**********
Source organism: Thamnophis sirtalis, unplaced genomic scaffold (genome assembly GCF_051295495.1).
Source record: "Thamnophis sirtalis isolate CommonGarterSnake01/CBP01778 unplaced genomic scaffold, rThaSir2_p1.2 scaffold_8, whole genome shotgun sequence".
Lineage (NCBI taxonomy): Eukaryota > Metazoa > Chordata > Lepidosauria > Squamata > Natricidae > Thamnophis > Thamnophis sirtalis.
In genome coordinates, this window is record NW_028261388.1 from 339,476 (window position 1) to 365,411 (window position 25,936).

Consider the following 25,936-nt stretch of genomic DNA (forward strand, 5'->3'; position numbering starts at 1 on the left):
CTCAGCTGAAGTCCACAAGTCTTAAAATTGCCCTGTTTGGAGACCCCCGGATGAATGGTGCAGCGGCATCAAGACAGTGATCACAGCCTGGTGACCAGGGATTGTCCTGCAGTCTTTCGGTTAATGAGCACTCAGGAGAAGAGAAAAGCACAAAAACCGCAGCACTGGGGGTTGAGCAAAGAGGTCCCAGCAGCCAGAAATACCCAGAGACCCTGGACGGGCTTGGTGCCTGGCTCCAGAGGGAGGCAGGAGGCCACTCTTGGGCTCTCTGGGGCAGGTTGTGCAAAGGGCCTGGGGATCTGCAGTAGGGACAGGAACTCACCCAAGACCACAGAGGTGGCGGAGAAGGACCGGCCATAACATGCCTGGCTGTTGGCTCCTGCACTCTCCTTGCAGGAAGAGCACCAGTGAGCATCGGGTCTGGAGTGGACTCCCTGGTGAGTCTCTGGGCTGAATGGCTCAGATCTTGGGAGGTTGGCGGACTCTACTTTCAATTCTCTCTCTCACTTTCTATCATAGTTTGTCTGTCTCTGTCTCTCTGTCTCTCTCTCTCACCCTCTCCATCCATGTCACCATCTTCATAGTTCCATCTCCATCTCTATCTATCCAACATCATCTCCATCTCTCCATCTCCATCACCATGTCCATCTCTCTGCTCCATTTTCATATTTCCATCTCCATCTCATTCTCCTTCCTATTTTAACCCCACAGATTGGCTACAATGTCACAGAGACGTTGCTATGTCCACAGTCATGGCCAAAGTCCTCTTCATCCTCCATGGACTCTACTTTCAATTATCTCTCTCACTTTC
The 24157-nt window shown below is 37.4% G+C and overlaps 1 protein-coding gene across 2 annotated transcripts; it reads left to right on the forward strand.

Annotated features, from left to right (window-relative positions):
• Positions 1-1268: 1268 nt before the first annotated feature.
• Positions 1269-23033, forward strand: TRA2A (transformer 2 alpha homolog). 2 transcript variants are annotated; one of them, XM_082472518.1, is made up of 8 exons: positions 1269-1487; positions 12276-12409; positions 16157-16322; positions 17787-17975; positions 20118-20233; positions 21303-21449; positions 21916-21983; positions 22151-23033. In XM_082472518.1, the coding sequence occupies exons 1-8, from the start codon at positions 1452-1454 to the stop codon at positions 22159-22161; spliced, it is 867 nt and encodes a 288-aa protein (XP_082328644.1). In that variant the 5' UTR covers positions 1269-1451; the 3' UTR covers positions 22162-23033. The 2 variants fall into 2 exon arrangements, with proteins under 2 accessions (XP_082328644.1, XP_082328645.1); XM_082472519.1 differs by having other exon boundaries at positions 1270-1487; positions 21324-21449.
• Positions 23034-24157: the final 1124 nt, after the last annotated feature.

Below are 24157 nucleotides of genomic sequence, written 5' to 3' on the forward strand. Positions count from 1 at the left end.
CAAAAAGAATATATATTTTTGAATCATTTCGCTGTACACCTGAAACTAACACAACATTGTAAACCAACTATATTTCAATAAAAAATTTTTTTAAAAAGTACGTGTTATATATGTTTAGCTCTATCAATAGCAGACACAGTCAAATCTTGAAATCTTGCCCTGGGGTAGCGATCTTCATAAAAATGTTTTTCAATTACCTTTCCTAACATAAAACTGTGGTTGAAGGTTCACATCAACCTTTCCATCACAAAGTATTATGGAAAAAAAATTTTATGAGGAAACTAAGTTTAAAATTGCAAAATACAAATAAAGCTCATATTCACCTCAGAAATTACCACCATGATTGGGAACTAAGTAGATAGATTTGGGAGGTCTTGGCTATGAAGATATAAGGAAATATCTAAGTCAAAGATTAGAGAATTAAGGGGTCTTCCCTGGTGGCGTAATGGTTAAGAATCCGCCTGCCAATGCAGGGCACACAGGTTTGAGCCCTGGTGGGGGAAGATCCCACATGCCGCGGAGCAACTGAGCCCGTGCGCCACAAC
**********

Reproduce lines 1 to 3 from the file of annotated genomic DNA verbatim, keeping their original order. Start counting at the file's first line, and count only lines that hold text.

Source organism: Thamnophis sirtalis, unplaced genomic scaffold (genome assembly GCF_051295495.1).
Source record: "Thamnophis sirtalis isolate CommonGarterSnake01/CBP01778 unplaced genomic scaffold, rThaSir2_p1.2 scaffold_8, whole genome shotgun sequence".
Lineage (NCBI taxonomy): Eukaryota > Metazoa > Chordata > Lepidosauria > Squamata > Natricidae > Thamnophis > Thamnophis sirtalis.